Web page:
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LeeAnn Heringer
This review has been hidden because it contains spoilers. To view it, click here.
Ally Atherton
Sep 21, 2011 rated it it was amazing  ·  review of another edition
'I was born twice. First in a wooden room that jutted out over the black water of the Thames, and then again eight years later in the Highway. when the tiger took me in his mouth and everything truly began.'

Saved from the mouth of an angry tiger, Jaffy Brown's life changes when he is introduced into the world of Mr Jamrach and his menagerie of strange and exotic creatures. He is given the job of looking after the animals and then finds himself on board a ship bound for the Indian Ocean on a rath
...more
Lena
Aug 30, 2011 rated it it was ok
I picked it up from the library because the cover was so cool! I am an artist--I couldn't resist.

But I was deceived.

The 1st paragraph was good, the 2nd paragraph made no sense to me no matter how many times I read it. I even read it again after I finished the book. Still didn't get it.

And Birch's writing style felt really jerky to me. She overdid "short and concise" writing to the point where I couldn't follow her train of thought. She would throw an event or concept out with no introduction. I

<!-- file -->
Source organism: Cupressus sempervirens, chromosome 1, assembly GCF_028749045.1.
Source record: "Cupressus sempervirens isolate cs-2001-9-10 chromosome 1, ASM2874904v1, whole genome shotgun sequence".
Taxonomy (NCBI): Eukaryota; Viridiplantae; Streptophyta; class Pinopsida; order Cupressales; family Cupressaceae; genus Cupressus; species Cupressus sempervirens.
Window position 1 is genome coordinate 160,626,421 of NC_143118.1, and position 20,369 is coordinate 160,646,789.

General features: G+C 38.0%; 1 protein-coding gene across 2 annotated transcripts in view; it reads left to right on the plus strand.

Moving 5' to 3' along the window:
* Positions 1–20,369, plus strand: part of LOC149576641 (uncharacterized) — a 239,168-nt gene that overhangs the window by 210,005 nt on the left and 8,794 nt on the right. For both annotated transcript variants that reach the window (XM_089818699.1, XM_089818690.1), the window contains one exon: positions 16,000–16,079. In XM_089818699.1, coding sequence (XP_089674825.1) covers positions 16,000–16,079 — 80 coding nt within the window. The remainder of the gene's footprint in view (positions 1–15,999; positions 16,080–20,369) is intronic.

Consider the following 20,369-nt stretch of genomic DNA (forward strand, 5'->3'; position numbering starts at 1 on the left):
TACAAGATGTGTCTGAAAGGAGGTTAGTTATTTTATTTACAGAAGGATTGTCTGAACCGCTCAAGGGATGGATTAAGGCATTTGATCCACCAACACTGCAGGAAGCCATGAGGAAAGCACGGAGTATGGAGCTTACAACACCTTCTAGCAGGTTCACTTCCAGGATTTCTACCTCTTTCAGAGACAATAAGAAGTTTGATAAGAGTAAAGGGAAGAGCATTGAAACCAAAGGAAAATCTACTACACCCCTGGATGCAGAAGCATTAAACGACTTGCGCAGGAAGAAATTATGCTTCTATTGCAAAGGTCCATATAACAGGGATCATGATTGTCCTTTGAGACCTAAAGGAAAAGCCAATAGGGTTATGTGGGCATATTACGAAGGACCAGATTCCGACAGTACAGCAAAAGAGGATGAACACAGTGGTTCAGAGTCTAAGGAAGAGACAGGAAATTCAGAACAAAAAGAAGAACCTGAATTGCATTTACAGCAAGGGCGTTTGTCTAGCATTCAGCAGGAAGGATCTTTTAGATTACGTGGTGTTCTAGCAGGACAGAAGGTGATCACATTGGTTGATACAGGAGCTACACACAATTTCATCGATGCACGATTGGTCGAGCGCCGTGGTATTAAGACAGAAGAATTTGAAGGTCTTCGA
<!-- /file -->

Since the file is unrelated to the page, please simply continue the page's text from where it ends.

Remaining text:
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Carol Birch is the author of eleven previous novels, including Turn Again Home, which was long-listed for the Man Booker Prize, and Jamrach’s Menagerie, which was a Man Booker Prize finalist and long-listed for the Orange Prize for Fiction and the London Book Award.
More about Carol Birch

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“It was the first smile of my life. Of course, that is a ridiculous thing to say; I had been smiled at often, the big man had smiled at me not a minute since. And yet I say: it was the first smile, because it was the first that ever went straight into me like a needle too thin to be seen.” 21 likes
“There's no way out of this, it's stark: live or die. Every given moment a bubble that bursts. Step on, from one to the next, ever onwards, a rainbow of stepping stones, each bursting softly as your foot touches and passes on. Till one step finds only empty air. Till that step, live.” 7 likes